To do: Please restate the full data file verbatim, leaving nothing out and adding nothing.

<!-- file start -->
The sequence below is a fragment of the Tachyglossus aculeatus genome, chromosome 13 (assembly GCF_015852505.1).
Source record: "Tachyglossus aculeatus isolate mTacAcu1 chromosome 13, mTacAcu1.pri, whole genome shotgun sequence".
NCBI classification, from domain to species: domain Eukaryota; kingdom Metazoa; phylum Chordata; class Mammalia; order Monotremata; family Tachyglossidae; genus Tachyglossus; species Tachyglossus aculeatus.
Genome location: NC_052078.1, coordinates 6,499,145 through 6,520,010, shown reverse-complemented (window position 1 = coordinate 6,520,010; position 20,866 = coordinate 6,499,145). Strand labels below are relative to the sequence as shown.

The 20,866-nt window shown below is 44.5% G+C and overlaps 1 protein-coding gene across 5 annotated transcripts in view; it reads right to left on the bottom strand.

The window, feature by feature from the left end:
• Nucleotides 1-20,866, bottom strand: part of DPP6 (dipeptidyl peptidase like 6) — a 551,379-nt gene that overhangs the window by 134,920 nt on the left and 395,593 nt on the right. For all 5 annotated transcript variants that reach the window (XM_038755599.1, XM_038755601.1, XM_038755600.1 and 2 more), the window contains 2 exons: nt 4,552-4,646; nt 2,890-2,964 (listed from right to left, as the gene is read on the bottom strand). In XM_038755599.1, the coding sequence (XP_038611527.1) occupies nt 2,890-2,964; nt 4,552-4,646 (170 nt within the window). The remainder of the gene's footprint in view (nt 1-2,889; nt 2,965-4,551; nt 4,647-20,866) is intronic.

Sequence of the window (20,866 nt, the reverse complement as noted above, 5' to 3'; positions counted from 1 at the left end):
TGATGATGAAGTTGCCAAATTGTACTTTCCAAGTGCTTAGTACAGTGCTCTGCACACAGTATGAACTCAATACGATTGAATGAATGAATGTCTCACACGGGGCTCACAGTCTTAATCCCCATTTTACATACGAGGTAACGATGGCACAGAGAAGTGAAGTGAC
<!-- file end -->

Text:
The sequence below is a fragment of the Tachyglossus aculeatus genome, chromosome 13 (assembly GCF_015852505.1).
Source record: "Tachyglossus aculeatus isolate mTacAcu1 chromosome 13, mTacAcu1.pri, whole genome shotgun sequence".
NCBI classification, from domain to species: domain Eukaryota; kingdom Metazoa; phylum Chordata; class Mammalia; order Monotremata; family Tachyglossidae; genus Tachyglossus; species Tachyglossus aculeatus.
Genome location: NC_052078.1, coordinates 6,499,145 through 6,520,010, shown reverse-complemented (window position 1 = coordinate 6,520,010; position 20,866 = coordinate 6,499,145). Strand labels below are relative to the sequence as shown.

The 20,866-nt window shown below is 44.5% G+C and overlaps 1 protein-coding gene across 5 annotated transcripts in view; it reads right to left on the bottom strand.

The window, feature by feature from the left end:
• Nucleotides 1-20,866, bottom strand: part of DPP6 (dipeptidyl peptidase like 6) — a 551,379-nt gene that overhangs the window by 134,920 nt on the left and 395,593 nt on the right. For all 5 annotated transcript variants that reach the window (XM_038755599.1, XM_038755601.1, XM_038755600.1 and 2 more), the window contains 2 exons: nt 4,552-4,646; nt 2,890-2,964 (listed from right to left, as the gene is read on the bottom strand). In XM_038755599.1, the coding sequence (XP_038611527.1) occupies nt 2,890-2,964; nt 4,552-4,646 (170 nt within the window). The remainder of the gene's footprint in view (nt 1-2,889; nt 2,965-4,551; nt 4,647-20,866) is intronic.

Sequence of the window (20,866 nt, the reverse complement as noted above, 5' to 3'; positions counted from 1 at the left end):
TGATGATGAAGTTGCCAAATTGTACTTTCCAAGTGCTTAGTACAGTGCTCTGCACACAGTATGAACTCAATACGATTGAATGAATGAATGTCTCACACGGGGCTCACAGTCTTAATCCCCATTTTACATACGAGGTAACGATGGCACAGAGAAGTGAAGTGAC